Minneapolis Arts Commission

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The Minneapolis Arts Commission is the arts council for the city of Minneapolis, Minnesota in the United States. It was established in 1974. The 17 volunteer commissioners are appointed by the mayor and city council. The commission's role includes finding support for the arts from both public and private sources. [1]

An arts council is a government or private non-profit organization dedicated to promoting the arts; mainly by funding local artists, awarding prizes, and organizing arts events. They often operate at arms-length from the government to prevent political interference in their decisions.

Minneapolis Largest city in Minnesota

Minneapolis is the county seat of Hennepin County and the larger of the Twin Cities, the 16th-largest metropolitan area in the United States. As of 2018, Minneapolis is the largest city in the state of Minnesota and 46th-largest in the United States, with an estimated population of 425,403. The Twin Cities metropolitan area consists of Minneapolis, its neighbor Saint Paul, and suburbs which altogether contain about 3.63 million people, and is the third-largest economic center in the Midwest.



In the mid 1970s the Arts Commission looked for a project to provide space for arts activities in an area the city wanted to redevelop economically. They received a grant from the Design Arts program of National Endowment for the Arts to fund a feasibility study for converting the historic Masonic Temple into an arts center. The result was the opening of the Hennepin Center for the Arts in 1979. [2]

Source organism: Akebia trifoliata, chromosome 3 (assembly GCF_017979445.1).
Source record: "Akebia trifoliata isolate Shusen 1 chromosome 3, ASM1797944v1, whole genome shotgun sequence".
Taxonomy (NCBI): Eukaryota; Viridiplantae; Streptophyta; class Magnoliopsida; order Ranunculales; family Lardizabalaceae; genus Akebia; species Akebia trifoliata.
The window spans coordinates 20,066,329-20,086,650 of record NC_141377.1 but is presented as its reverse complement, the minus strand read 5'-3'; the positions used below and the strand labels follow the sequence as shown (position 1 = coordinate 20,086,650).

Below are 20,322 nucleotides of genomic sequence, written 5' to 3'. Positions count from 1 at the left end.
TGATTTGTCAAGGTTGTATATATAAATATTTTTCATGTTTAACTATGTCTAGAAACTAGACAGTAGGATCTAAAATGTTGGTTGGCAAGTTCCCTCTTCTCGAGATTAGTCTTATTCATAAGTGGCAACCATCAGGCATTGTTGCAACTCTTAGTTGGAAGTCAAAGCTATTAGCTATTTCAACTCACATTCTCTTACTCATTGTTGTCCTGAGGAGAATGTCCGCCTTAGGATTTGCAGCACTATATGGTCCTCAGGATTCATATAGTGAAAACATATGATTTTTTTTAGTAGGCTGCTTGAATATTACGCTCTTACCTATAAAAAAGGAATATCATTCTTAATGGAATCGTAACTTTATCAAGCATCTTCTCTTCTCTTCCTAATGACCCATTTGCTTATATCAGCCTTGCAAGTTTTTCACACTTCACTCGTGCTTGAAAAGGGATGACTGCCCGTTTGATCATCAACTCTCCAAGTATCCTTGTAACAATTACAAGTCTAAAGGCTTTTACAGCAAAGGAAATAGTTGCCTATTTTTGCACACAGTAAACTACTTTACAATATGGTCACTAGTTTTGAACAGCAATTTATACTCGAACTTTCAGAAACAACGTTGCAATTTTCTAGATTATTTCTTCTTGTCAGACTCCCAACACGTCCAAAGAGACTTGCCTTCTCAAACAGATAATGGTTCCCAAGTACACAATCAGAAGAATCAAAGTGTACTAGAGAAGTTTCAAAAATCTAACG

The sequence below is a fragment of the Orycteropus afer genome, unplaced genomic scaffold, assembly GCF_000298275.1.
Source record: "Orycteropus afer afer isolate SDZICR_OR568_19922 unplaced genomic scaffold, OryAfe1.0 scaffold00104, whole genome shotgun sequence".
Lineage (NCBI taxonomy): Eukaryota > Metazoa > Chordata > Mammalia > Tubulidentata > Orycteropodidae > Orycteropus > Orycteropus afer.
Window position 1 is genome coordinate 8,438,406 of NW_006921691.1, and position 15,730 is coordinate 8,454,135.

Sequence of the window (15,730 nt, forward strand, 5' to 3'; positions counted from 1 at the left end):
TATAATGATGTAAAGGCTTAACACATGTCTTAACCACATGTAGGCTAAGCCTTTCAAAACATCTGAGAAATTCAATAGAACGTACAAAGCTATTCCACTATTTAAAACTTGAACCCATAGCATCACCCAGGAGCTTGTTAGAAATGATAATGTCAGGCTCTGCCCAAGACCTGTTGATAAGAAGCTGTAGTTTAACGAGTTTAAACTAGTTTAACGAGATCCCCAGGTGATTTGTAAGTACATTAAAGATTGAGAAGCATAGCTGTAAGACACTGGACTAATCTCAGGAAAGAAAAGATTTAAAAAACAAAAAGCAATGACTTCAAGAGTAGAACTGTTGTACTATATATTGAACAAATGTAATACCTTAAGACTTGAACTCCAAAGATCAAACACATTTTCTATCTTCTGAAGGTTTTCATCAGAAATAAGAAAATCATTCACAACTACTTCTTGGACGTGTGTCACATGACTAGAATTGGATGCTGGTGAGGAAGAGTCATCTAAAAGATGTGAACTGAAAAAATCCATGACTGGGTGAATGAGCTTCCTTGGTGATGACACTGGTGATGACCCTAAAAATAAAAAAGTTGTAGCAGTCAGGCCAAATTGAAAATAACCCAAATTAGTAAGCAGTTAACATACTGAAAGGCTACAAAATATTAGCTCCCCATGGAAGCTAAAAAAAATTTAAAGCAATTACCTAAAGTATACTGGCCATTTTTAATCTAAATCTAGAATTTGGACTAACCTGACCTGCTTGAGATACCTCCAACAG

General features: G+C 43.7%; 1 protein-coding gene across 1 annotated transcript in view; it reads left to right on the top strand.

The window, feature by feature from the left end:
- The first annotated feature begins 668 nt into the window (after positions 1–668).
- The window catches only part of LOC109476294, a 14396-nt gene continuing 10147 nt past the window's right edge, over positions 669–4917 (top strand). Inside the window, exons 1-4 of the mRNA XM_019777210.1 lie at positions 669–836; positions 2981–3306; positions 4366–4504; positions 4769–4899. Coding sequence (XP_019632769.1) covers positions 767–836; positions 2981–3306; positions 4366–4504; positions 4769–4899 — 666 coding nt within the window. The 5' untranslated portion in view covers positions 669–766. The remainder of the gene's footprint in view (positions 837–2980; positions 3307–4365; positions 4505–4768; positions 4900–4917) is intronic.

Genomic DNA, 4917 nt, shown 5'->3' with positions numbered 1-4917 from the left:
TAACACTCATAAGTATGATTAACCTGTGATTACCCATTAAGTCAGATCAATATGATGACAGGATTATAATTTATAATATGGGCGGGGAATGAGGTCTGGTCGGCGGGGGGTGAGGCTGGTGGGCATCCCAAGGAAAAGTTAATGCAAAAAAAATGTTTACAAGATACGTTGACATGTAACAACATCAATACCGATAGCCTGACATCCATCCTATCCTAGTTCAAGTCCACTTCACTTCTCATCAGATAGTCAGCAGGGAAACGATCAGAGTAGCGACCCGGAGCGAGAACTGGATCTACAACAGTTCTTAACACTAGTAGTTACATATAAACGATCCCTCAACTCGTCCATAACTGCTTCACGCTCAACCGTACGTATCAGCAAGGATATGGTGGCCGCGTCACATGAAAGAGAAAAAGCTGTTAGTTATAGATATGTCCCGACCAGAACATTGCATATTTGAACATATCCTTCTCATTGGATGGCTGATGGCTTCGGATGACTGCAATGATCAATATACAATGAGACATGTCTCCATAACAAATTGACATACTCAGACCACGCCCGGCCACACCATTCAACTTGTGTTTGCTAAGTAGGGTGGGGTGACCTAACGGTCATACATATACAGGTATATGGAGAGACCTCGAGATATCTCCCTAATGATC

National Endowment for the Arts

The National Endowment for the Arts (NEA) is an independent agency of the United States federal government that offers support and funding for projects exhibiting artistic excellence. It was created by an act of the U.S. Congress in 1965 as an independent agency of the federal government. The NEA has its offices in Washington, D.C. It was awarded Tony Honors for Excellence in Theatre in 1995, as well as the Special Tony Award in 2016.

Hennepin Center for the Arts United States historic place

The Hennepin Center for the Arts (HCA) is an art center in Minneapolis, Minnesota, United States. It occupies a building on Hennepin Avenue constructed in 1888 as a Masonic Temple. The building was designed by Long and Kees in the Richardsonian Romanesque architectural style. In 1978, it was purchased and underwent a renovation to become the HCA. Currently it is owned by Artspace Projects, Inc, and is home to more than 17 performing and visual art companies who reside on the building's eight floors. The eighth floor contains the Illusion Theater, which hosts many shows put on by companies in the building.

In 1999 the commission became part of the new Office of Cultural Affairs, along with the Office of Film, Video and New Media. [1] In 2002 this new office was cut back significantly by the mayor as part of reducing the city debt. [3]

In the early 2000s the Arts Commission developed the new Minneapolis 10-year plan for the arts. The Minneapolis Plan for Arts and Culture was made public in September 2005. [3]

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  1. 1 2 "A Brief History of the Minneapolis Arts Commission". City of Minneapolis, MN. 29 January 2010. Retrieved 7 June 2015.
  2. Gibans, Nina Freedlander (1982). The Community Arts Council Movement: History, Opinions, Issues . Praeger. pp. 141–142. ISBN   0-03-062052-X.
  3. 1 2 Combs, Marianne (22 September 2005). "Minneapolis unveils new plan for the arts". Minnesota Public Radio.